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Musk said he's sad that American space heroes like Armstrong and Gene Cernan don't approve of his work

SpaceX CEO Elon Musk has all the confidence in the world that his company will provide the first manned spaceflight for America since the retirement of NASA's space shuttle program, especially since the company's Dragon capsule just completed the first NASA Crew Trial. But he is faced with criticism from some of the country's largest space heroes like Neil Armstrong and Gene Cernan.

Musk recently participated in a "60 Minutes" interview with correspondent Scott Pelley, where Pelley was escorted around the SpaceX factory near Los Angeles, California. Musk showed off SpaceX projects like the Falcon Nine rocket and the Dragon cargo capsule, explaining that SpaceX is ultimately working to make spaceflight cheap and available to anyone. He also mentioned that all projects are assembled right in the plant, where materials come in one end of the factory and a full spacecraft comes out the other.

After NASA retired its space shuttle program last year, U.S. astronauts have depended on Russia to deliver supplies to the International Space Station (ISS). Sending a U.S. astronaut on a Russian Soyuz rocket costs about $60 million per seat, and this price is expected to rise. With that in mind, America is working to create its own spacecraft once again, and SpaceX is at the top of the list of private companies competing to send a U.S. astronaut into space after NASA.


Elon Musk and the Falcon 9 [Source: Discovery]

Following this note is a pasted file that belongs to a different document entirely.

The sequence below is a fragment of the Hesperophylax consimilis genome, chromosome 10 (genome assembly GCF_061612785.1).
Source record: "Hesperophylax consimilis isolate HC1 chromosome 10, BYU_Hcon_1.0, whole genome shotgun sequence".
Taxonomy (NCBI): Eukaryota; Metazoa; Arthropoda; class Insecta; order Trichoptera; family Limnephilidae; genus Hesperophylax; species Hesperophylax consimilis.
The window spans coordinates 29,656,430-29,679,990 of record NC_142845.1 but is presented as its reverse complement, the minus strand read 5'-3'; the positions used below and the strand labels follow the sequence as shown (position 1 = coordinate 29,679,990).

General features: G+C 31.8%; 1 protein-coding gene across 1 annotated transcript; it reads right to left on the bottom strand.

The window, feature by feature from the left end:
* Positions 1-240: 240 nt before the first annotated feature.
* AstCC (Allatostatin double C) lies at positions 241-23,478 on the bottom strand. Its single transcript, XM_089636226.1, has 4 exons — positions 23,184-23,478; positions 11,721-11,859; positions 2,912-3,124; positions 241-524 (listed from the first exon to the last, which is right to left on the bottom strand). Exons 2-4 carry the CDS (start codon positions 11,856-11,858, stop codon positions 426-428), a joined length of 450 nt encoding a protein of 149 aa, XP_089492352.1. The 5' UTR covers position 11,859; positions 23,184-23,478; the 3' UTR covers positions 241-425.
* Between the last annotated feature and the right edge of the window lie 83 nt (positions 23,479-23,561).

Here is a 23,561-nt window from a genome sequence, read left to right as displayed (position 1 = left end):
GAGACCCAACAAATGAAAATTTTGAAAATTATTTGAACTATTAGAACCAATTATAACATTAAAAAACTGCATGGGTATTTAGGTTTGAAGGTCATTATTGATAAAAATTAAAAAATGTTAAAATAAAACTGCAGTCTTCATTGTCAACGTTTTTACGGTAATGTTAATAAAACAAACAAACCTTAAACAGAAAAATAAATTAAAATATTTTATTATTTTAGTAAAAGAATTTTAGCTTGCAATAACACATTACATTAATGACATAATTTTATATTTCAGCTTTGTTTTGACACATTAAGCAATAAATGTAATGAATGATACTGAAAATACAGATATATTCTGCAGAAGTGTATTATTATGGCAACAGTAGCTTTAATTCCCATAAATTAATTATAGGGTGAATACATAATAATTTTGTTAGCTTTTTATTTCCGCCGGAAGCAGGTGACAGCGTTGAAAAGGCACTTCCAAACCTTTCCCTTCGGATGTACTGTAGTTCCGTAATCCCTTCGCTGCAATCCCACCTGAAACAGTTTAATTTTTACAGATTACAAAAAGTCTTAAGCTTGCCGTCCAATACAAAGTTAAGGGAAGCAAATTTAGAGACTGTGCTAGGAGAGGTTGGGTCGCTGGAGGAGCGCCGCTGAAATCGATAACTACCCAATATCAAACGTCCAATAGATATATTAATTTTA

Last week, SpaceX announced that the Dragon completed the first NASA Crew Trial, which is one of two tests that will help SpaceX work to build a prototype Dragon crew cabin. This milestone allowed NASA astronauts to provide feedback to SpaceX for a new crew cabin design. The prototype features seven seats, cargo racks, life support systems, and displays.

Despite this milestone, Musk's company has received some criticism recently from American space heroes Neil Armstrong, who was the first astronaut to step foot upon the Moon on Apollo 11, and Gene Cernan, who was the last man to step foot upon the moon on Apollo 17. Armstrong and Cernan have both testified to Congress that commercializing space would lead to safety issues and cost the taxpayers at some point. Musk's inexperience with space also has some worried, since his degrees are in business and physics, not aerospace. Musk claims to be self-taught through reading books and talking to those who are experienced.


Neil Armstrong (L) and Gene Cernan (R) testify before before the House Science, Space, and Technology Committee [Source: Zimbio]

Musk told Pelley that he looked up to Armstrong and Cernan, and that it was disappointing to hear that they disapprove of his work.

"I was very sad to see that because those guys are, you know, those guys are heroes of mine, so it's really tough," said Musk. "You know, I wish they would come and visit, and see the hard work that we're doing here. And I think that would change their mind.